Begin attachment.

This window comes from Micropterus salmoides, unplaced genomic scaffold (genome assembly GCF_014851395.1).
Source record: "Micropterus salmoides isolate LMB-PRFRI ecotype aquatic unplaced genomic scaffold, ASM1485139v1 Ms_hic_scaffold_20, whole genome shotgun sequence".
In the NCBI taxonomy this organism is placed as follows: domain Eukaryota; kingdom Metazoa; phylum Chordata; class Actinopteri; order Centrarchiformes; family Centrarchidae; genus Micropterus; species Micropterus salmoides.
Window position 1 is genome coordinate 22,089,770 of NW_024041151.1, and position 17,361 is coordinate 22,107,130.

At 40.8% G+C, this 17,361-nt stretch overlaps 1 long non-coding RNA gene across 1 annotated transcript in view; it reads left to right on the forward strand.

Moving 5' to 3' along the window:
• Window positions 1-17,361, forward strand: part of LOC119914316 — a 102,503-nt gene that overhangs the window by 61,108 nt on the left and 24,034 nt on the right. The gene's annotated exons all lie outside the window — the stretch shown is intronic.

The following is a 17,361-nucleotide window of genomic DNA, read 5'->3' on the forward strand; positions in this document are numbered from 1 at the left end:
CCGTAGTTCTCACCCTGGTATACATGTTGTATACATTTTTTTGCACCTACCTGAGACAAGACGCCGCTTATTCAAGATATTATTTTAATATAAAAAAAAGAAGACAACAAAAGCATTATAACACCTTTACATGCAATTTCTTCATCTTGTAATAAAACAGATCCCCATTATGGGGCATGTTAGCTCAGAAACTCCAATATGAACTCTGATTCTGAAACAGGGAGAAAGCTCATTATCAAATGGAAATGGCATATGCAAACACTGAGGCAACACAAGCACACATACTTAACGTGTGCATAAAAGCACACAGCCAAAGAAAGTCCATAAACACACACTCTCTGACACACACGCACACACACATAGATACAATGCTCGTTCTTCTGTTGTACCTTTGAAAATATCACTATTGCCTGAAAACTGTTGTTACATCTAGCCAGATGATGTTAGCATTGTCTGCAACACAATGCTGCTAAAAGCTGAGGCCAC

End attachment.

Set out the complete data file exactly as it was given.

This window comes from Micropterus salmoides, unplaced genomic scaffold (genome assembly GCF_014851395.1).
Source record: "Micropterus salmoides isolate LMB-PRFRI ecotype aquatic unplaced genomic scaffold, ASM1485139v1 Ms_hic_scaffold_20, whole genome shotgun sequence".
In the NCBI taxonomy this organism is placed as follows: domain Eukaryota; kingdom Metazoa; phylum Chordata; class Actinopteri; order Centrarchiformes; family Centrarchidae; genus Micropterus; species Micropterus salmoides.
Window position 1 is genome coordinate 22,089,770 of NW_024041151.1, and position 17,361 is coordinate 22,107,130.

At 40.8% G+C, this 17,361-nt stretch overlaps 1 long non-coding RNA gene across 1 annotated transcript in view; it reads left to right on the forward strand.

Moving 5' to 3' along the window:
• Window positions 1-17,361, forward strand: part of LOC119914316 — a 102,503-nt gene that overhangs the window by 61,108 nt on the left and 24,034 nt on the right. The gene's annotated exons all lie outside the window — the stretch shown is intronic.

The following is a 17,361-nucleotide window of genomic DNA, read 5'->3' on the forward strand; positions in this document are numbered from 1 at the left end:
CCGTAGTTCTCACCCTGGTATACATGTTGTATACATTTTTTTGCACCTACCTGAGACAAGACGCCGCTTATTCAAGATATTATTTTAATATAAAAAAAAGAAGACAACAAAAGCATTATAACACCTTTACATGCAATTTCTTCATCTTGTAATAAAACAGATCCCCATTATGGGGCATGTTAGCTCAGAAACTCCAATATGAACTCTGATTCTGAAACAGGGAGAAAGCTCATTATCAAATGGAAATGGCATATGCAAACACTGAGGCAACACAAGCACACATACTTAACGTGTGCATAAAAGCACACAGCCAAAGAAAGTCCATAAACACACACTCTCTGACACACACGCACACACACATAGATACAATGCTCGTTCTTCTGTTGTACCTTTGAAAATATCACTATTGCCTGAAAACTGTTGTTACATCTAGCCAGATGATGTTAGCATTGTCTGCAACACAATGCTGCTAAAAGCTGAGGCCAC